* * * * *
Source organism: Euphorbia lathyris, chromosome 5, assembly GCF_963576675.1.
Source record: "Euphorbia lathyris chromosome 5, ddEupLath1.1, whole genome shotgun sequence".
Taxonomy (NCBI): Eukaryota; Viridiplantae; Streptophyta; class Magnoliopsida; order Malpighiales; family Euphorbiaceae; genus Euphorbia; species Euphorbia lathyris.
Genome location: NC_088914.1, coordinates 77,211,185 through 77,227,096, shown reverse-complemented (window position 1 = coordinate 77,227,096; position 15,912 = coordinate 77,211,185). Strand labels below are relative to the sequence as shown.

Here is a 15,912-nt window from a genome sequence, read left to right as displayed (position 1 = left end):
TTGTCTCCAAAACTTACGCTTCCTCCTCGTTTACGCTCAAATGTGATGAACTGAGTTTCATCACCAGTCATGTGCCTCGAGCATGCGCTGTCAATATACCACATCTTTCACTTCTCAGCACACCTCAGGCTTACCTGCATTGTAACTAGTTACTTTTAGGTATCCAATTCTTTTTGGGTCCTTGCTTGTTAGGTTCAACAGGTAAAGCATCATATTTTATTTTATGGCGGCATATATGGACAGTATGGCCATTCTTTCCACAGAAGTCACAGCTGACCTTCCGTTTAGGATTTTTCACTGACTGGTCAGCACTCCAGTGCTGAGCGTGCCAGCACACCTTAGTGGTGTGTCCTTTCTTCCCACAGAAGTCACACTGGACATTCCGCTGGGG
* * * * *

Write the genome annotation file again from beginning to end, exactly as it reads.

Source organism: Euphorbia lathyris, chromosome 5, assembly GCF_963576675.1.
Source record: "Euphorbia lathyris chromosome 5, ddEupLath1.1, whole genome shotgun sequence".
Taxonomy (NCBI): Eukaryota; Viridiplantae; Streptophyta; class Magnoliopsida; order Malpighiales; family Euphorbiaceae; genus Euphorbia; species Euphorbia lathyris.
Genome location: NC_088914.1, coordinates 77,211,185 through 77,227,096, shown reverse-complemented (window position 1 = coordinate 77,227,096; position 15,912 = coordinate 77,211,185). Strand labels below are relative to the sequence as shown.

Here is a 15,912-nt window from a genome sequence, read left to right as displayed (position 1 = left end):
TTGTCTCCAAAACTTACGCTTCCTCCTCGTTTACGCTCAAATGTGATGAACTGAGTTTCATCACCAGTCATGTGCCTCGAGCATGCGCTGTCAATATACCACATCTTTCACTTCTCAGCACACCTCAGGCTTACCTGCATTGTAACTAGTTACTTTTAGGTATCCAATTCTTTTTGGGTCCTTGCTTGTTAGGTTCAACAGGTAAAGCATCATATTTTATTTTATGGCGGCATATATGGACAGTATGGCCATTCTTTCCACAGAAGTCACAGCTGACCTTCCGTTTAGGATTTTTCACTGACTGGTCAGCACTCCAGTGCTGAGCGTGCCAGCACACCTTAGTGGTGTGTCCTTTCTTCCCACAGAAGTCACACTGGACATTCCGCTGGGG